We all know that music heals, uplifts and unites, but what happens to those who have never taken up music in their lives? Do they have to miss out on the soul soothing, healing effects of music just because they discovered their passion in their later years?

Time and time again, great musicians like Pat Martino have shown the world that it never is too late to learn music. Martino lost almost all his memory after having a brain aneurysm in the 1970s, but he reversed much of the damage by re-learning to play the guitar!

Research has pointed to the astounding effects of learning an instrument; one study carried out by the Radiological Society of North America found that taking music lessons increases brain fiber connections in children, which is why music is such an important part of learning. Sadly, those born before these discoveries were made may have missed out on a musical education because they thought they "just weren't musically inclined."

Music and Mature Minds

If you have always dreamed of mastering the piano, violin or saxophone, by all means, make a start. These days, doctors are recommending that older people take up a musical instrument to keep their brain young; much in the way that brain games enhance important skills such as problem solving and creativity, music, too, can keep the brain sharp, staving off memory loss and dementia.

In one study conducted at Baycrest Health Sciences, researchers recommended that music lessons form part of prevention programs to help keep conditions like Alzheimer's at bay.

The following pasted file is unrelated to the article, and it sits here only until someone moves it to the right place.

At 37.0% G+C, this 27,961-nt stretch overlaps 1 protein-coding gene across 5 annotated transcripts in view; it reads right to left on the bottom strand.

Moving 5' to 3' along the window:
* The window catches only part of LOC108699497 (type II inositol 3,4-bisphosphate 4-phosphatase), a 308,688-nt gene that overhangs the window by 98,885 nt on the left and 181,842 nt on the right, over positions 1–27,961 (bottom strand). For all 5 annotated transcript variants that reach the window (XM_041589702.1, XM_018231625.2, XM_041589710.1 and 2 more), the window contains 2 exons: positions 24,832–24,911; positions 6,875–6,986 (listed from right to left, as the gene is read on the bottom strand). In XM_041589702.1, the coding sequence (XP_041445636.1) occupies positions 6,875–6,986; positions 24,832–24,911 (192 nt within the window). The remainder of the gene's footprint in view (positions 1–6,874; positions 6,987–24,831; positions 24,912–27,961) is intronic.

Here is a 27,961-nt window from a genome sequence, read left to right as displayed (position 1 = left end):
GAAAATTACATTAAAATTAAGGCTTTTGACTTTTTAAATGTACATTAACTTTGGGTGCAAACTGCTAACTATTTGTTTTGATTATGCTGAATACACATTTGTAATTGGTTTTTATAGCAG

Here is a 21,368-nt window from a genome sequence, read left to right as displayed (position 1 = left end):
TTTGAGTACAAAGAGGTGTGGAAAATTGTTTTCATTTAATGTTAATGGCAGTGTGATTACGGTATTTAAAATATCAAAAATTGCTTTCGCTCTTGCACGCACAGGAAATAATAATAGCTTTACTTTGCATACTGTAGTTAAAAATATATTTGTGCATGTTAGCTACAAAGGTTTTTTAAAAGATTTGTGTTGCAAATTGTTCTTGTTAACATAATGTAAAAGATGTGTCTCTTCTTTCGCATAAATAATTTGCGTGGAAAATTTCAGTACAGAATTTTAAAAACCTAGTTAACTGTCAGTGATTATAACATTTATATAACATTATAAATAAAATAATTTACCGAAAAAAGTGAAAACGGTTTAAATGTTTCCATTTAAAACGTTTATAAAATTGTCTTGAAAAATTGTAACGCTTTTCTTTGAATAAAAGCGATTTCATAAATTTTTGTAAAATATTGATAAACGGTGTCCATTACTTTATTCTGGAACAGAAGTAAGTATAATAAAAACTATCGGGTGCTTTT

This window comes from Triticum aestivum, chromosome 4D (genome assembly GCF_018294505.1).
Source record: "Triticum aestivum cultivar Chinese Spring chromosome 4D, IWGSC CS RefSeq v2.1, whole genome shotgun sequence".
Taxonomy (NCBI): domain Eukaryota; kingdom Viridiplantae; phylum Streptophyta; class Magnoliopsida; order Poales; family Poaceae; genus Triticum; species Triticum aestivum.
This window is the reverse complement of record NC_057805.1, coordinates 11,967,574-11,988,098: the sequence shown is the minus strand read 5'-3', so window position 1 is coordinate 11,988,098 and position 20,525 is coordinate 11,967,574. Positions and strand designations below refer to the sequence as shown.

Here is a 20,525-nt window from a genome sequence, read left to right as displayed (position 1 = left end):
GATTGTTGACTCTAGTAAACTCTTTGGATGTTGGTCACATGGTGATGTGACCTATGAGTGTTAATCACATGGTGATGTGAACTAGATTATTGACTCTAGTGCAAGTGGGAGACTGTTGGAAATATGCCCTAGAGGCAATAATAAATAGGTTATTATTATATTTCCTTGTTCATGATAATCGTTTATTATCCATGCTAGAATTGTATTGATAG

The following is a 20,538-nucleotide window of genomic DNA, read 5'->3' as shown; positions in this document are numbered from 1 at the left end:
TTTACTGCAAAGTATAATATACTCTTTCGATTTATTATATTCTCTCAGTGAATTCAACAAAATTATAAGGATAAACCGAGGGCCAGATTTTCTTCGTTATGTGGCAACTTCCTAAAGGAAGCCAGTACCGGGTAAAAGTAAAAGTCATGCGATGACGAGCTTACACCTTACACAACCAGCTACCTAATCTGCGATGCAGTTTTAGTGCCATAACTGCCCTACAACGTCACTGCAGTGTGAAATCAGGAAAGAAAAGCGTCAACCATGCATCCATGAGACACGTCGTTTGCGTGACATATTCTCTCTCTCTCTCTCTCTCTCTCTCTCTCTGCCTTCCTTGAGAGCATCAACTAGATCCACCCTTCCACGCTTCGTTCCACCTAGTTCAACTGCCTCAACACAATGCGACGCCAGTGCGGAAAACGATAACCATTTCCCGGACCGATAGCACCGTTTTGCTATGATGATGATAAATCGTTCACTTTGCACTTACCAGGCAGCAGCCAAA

Music and Mood

If you need a little inspiration before your first lesson, just listen to your favorite band or better yet, enjoy a classical music concert. Research carried out at the University of Helsinki found that simply listening to classical music has powerful effects on brain function. Music by masters like Mozart or Beethoven increases our (feel-good hormone) dopamine levels and helps keep our neurons healthy. Another study showed that music lights up the whole brain, since it demands that we process so many aspects - including tonality, rhythm, and timbre.

There has never been a time like now to learn or, at the very least, listen to music. Those who believe it is one of life's great treasures will often speak of music's transformative power and its ability to soothe pain and lift our mood. Science has backed what we already instinctively knew - music is an exciting light party for your whole brain, regardless of how old you are when you first allow its magic to take over your heart and soul!!

-Sally Writes - MU Columnist

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